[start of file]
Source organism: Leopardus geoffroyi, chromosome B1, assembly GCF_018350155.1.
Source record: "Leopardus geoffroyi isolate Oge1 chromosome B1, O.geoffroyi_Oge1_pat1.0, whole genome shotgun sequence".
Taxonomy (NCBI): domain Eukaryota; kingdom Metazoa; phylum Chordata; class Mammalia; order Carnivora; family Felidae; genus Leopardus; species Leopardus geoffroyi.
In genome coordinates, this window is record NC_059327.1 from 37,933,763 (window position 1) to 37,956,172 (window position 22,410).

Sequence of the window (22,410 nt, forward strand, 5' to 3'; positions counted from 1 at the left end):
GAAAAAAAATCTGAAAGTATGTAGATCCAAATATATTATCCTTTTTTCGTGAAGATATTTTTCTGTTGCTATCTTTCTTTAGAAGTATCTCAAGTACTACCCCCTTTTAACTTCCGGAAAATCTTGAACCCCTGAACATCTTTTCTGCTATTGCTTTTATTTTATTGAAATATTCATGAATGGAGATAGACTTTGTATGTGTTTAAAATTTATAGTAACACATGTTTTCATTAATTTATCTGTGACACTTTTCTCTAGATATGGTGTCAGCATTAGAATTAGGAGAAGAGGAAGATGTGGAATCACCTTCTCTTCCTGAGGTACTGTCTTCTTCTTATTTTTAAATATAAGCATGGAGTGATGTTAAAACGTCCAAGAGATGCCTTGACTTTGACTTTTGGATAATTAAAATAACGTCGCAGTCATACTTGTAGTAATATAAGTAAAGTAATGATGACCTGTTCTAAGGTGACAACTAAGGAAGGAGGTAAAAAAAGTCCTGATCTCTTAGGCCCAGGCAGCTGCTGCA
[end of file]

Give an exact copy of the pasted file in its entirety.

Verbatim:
Source organism: Leopardus geoffroyi, chromosome B1, assembly GCF_018350155.1.
Source record: "Leopardus geoffroyi isolate Oge1 chromosome B1, O.geoffroyi_Oge1_pat1.0, whole genome shotgun sequence".
Taxonomy (NCBI): domain Eukaryota; kingdom Metazoa; phylum Chordata; class Mammalia; order Carnivora; family Felidae; genus Leopardus; species Leopardus geoffroyi.
In genome coordinates, this window is record NC_059327.1 from 37,933,763 (window position 1) to 37,956,172 (window position 22,410).

Sequence of the window (22,410 nt, forward strand, 5' to 3'; positions counted from 1 at the left end):
GAAAAAAAATCTGAAAGTATGTAGATCCAAATATATTATCCTTTTTTCGTGAAGATATTTTTCTGTTGCTATCTTTCTTTAGAAGTATCTCAAGTACTACCCCCTTTTAACTTCCGGAAAATCTTGAACCCCTGAACATCTTTTCTGCTATTGCTTTTATTTTATTGAAATATTCATGAATGGAGATAGACTTTGTATGTGTTTAAAATTTATAGTAACACATGTTTTCATTAATTTATCTGTGACACTTTTCTCTAGATATGGTGTCAGCATTAGAATTAGGAGAAGAGGAAGATGTGGAATCACCTTCTCTTCCTGAGGTACTGTCTTCTTCTTATTTTTAAATATAAGCATGGAGTGATGTTAAAACGTCCAAGAGATGCCTTGACTTTGACTTTTGGATAATTAAAATAACGTCGCAGTCATACTTGTAGTAATATAAGTAAAGTAATGATGACCTGTTCTAAGGTGACAACTAAGGAAGGAGGTAAAAAAAGTCCTGATCTCTTAGGCCCAGGCAGCTGCTGCA